Cambridge Bans Plastic Bags, Imposes Fee on Paper Bags

The Cambridge City Council voted 8-1 Monday to pass a “Bring Your Own Bag” ordinance, which bans single-use plastic bags and imposes a fee upon paper bags. Retail establishments that violate the ban will be liable for a fine of up to $300 per day.

Businesses have 180 days before the ordinance goes into effect.

The ban, a version of which was also proposed in 2007, aims to encourage the use of renewable bags. The law makes Cambridge the largest city on the East Coast to impose a ban on single-use plastic bags, Cambridge City Councillor Dennis Carlone said, and follows similar legislation in Brookline and Newton.

Cambridge is also the first municipality in the Commonwealth to charge for paper bags. According to Carlone, the fee will be kept by retailers, and may help to offset the costs associated with switching away from plastic bags.

“As someone said to me, we've got along without plastic [bags] most of creation,” Carlone said. “And we’ll do it again.”


For Councillor Nadeem A. Mazen, the ban is an important step in reducing what he argued was a negative environmental impact caused by plastic or paper bags. Carlone echoed Mazen’s concerns, saying that plastic bags toxify soil and are overly wasteful because they are used only once.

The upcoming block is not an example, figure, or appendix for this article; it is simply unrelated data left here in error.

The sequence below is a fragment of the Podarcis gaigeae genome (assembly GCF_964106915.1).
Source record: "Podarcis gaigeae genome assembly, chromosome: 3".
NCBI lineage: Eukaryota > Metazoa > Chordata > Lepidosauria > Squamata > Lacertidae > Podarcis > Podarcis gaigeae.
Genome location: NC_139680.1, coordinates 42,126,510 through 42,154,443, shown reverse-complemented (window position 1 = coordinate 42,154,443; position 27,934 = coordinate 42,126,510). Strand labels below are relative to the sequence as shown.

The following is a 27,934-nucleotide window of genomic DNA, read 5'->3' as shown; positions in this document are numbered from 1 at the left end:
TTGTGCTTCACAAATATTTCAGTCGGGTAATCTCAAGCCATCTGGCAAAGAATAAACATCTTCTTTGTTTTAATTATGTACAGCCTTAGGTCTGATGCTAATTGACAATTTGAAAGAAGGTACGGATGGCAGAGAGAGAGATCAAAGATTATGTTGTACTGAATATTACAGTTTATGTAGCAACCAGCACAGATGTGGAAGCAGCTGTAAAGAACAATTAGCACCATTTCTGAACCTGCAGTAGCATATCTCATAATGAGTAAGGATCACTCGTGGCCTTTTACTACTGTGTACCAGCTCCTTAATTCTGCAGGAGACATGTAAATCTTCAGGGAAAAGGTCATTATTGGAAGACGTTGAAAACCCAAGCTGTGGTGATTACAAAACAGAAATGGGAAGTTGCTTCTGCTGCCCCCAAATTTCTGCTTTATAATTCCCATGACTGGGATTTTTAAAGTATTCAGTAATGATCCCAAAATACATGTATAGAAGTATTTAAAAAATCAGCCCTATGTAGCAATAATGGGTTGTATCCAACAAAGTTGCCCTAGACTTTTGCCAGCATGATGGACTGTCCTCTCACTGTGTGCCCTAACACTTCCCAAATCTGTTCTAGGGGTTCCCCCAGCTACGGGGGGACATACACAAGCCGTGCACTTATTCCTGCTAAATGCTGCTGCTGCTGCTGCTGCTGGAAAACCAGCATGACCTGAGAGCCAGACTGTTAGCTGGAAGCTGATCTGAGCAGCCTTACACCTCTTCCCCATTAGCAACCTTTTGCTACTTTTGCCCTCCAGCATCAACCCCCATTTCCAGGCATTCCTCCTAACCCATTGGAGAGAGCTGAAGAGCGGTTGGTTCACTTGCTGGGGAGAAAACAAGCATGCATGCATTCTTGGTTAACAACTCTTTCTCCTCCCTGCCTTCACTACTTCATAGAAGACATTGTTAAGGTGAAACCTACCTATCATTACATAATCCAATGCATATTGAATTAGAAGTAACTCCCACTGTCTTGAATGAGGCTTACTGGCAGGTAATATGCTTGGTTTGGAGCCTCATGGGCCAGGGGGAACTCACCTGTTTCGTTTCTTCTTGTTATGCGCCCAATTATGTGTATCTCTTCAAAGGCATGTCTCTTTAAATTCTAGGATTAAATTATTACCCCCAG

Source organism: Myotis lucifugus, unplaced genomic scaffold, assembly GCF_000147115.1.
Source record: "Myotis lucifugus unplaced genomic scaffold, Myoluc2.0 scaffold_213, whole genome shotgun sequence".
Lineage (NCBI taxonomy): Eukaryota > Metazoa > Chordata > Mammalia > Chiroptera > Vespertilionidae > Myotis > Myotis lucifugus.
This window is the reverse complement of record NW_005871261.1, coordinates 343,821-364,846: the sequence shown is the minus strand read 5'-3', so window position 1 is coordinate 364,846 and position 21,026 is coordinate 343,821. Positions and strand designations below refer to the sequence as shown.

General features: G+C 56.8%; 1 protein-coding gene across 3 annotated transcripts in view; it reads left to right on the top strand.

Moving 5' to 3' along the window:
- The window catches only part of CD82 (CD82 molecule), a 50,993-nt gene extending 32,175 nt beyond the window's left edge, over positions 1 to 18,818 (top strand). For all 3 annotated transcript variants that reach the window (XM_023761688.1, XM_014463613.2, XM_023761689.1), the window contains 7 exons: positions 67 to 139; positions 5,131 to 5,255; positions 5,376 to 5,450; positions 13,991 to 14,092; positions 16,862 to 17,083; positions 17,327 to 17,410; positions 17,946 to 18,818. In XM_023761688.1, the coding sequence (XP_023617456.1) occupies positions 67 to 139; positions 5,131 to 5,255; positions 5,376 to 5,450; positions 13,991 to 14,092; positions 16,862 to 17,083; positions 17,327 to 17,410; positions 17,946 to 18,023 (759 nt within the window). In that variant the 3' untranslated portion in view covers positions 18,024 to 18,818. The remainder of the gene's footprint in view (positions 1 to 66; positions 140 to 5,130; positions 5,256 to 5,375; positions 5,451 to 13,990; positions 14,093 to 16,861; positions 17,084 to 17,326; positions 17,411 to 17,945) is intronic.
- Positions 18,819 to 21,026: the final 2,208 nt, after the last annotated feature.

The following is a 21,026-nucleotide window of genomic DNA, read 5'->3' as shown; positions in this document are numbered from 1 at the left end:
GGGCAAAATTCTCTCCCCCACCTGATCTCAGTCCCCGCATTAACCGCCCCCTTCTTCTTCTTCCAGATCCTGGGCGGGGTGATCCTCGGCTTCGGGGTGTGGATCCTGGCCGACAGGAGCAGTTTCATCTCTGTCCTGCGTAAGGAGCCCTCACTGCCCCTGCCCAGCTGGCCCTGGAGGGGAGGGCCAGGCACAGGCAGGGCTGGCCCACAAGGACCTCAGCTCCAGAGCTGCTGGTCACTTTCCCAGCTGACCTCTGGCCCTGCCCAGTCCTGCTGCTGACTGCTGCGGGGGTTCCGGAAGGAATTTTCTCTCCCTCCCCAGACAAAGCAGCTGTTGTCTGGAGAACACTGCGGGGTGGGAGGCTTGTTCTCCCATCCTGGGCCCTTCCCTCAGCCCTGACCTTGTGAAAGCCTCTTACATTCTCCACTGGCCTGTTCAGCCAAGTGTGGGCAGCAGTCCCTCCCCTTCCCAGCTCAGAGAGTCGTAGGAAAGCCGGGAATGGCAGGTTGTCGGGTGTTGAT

“These are bags that end up in rivers in streams and ecosystems,” Mazen said. “They don't biodegrade for a heck of a long time.”

However, Brian Houghton, the vice president of Massachusetts Food Association, wrote to the City Council that the association opposed the ban because it would harm business and disrupt existing recycling efforts.

“The bags themselves are not the problem, but rather what consumers do with them after they are finished using them,” Houghton wrote. He said a solution is needed to address litter rather than bans, which “unfairly disrupt business.”  

Mazen emphasized the environmental aspect of the ban, and called on its supporters to step up efforts towards divestment from fossil fuels. The City Council filed a resolution in support of Divest Harvard last June.

“This passage of the ordinance is the first in an important series of steps. Right on the heels of [the ban] is our investment in fossil fuels,” Mazen said. “I want to see people who believe that the plastic bag ban is an important ordinance start to gear up for divestment by our city and universities.”  

As stated in the ordinance, exceptions may be obtained for “undue hardships.” Per request, the city manager will also purchase 10,000 reusable bags for seniors and low-income residents.

—Staff writer Samuel E. Liu can be reached at Follow him on Twitter @samuelliu96.


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